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Doctor Strange in the Multiverse of Madness (A Movie Review)

Doctor Strange in the Multiverse of Madness


Starring Benedict Cumberbatch, Elizabeth Olsen, Chiwetel Ejiofor, Benedict Wong, Xochitl Gomez, Michael Stuhlbarg, Rachel McAdams, Bruce Campbell, Julian Hilliard, Jett Klyne, Keenan Moore, Soo Cole, Topo Wresniwiro, Mark Anthony Brighton, John Krasinski, Anson Mount, Lashana Lynch, Hayley Atwell and Patrick Stewart.

Screenplay by Michael Waldron.

Directed by Sam Raimi.

Distributed by Walt Disney Studios Motion Pictures. 126 minutes. Rated PG-13.

Doctor Strange in the Multiverse of Madness is the return of director Sam Raimi to the Marvel universe – and his first appearance in the official MCU – since he pretty much exploded the comic book film with the original three Tobey Maguire Spider-Man movies. And yet, strangely, Multitude of Madness is more reminiscent of one of the filmmaker’s low-budget fright films (like The Evil Dead] than a normal superhero film. Hell, there is even a good-natured cameo by Raimi regular Bruce Campbell.

In some ways it works like a charm. In other ways, it can be a little bit disorienting.

Which, I suppose, should be somewhat expected about a film about the multiverse, a needlessly complicated philosophical conundrum that is inexplicably popular in comic book fiction – not just Marvel, but DC stories also often revolve around it.

So, what exactly is the multiverse? According to Brittanica, it is “a hypothetical collection of potentially diverse observable universes, each of which would comprise everything that is experimentally accessible by a connected community of observers.” Basically, in layman’s terms, there are an infinite number of universes, all with the same people and places, but often with vastly different circumstances and histories.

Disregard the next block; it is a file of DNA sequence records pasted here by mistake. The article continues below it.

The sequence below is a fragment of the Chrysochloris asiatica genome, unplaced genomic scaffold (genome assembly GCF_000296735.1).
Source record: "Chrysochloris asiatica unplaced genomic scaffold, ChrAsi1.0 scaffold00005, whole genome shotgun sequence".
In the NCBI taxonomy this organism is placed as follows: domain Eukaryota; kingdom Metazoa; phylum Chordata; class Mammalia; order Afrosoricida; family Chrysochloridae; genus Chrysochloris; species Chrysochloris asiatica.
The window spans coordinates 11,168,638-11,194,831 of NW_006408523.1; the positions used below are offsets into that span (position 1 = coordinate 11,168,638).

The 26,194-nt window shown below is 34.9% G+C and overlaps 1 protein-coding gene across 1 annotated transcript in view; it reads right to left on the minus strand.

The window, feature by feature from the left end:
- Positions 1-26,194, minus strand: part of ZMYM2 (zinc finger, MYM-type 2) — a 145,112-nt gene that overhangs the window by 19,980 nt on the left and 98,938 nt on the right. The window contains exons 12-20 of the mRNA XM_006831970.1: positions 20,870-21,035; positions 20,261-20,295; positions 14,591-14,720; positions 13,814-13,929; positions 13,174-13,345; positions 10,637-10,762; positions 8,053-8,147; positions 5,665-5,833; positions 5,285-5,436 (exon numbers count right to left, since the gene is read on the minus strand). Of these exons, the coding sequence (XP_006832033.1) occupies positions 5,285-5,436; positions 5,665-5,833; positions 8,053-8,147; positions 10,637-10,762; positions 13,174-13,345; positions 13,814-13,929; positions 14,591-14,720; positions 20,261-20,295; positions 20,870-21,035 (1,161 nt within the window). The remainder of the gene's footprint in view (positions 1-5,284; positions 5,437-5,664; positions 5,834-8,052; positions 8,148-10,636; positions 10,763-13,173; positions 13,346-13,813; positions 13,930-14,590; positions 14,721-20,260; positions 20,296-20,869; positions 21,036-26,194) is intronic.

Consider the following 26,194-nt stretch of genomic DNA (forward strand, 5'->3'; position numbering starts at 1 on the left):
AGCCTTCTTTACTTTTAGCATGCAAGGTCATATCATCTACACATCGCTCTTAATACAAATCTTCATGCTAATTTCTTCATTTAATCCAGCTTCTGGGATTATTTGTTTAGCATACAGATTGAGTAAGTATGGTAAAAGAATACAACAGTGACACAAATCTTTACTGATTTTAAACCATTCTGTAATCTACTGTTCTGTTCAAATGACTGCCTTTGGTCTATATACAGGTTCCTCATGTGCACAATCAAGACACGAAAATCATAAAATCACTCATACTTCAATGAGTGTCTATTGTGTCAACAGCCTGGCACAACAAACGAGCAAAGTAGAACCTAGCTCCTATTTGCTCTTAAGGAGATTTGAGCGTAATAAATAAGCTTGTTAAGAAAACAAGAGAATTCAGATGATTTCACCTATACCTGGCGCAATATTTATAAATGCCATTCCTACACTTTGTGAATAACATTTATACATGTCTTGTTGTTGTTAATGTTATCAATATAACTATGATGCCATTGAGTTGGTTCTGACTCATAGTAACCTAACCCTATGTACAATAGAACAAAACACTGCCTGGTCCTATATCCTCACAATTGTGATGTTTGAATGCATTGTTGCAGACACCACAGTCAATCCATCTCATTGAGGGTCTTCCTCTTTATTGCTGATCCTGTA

Basically, Doctor Strange (Benedict Cumberbatch) – probably the Marvel character least beholden to normal time, space and physics anyway – has to flit in and out of a whole series of alternative universes in an attempt to save his own. He runs across doppelgangers of people he knows – even variations of himself – in these different worlds.

For the record, we do run across a few favorite lesser-used Marvel characters in the film (including at least two from the Fox Marvel films who are making their official debut in the MCU), but they are really only multiverse variations of their characters. That’s as much as I can say without treading into spoiler territory, although the rumors have been out there for a while.

Of course, the one non-Strange character who shows up here explicitly – and is has been well-publicized – is Wanda/The Scarlett Witch (Elizabeth Olsen). In fact, Multiverse of Madness is in some ways as much of a sequel to the Disney+ series Wandavision as it is to the first Doctor Strange film. Even more so than Wandavision, Wanda has gone over fully to the dark side. (Sorry for paraphrasing a different Disney-owned blockbuster franchise there…)

Wanda is the wild-eyed bogeyman of the film, an invulnerable force of spite and anger mowing down everything in her way. And she has her eyes set on America Chavez (Xochitl Gomez), a young teen who has the power to traverse the multiverse. (There has been a bit of controversy about the fact that America is the first major LGBTQ character in the MCU, but it is handled very sensitively.)

Doctor Strange takes America under his wing and tries to protect her from the Scarlet Witch, who follows them throughout the multiple variations of the universe trying to steal America’s powers.

In some ways it is a typical Marvel blockbuster. In other ways, it is nothing like most. It is certainly the most violent of the MCU films (calling into question the PG-13 rating). Visually it is pretty stunning, although often suffused in grays and browns. It’s often a lot of fun, but I don’t think it will ever be considered one of the essential blocks of the MCU.

Still, it moves the MCU story forward until the next Marvel film or series. Someday we may even see where all of this is heading – although probably not any time soon.

Jay S. Jacobs

Copyright ©2022 All rights reserved. Posted: May 6, 2022.

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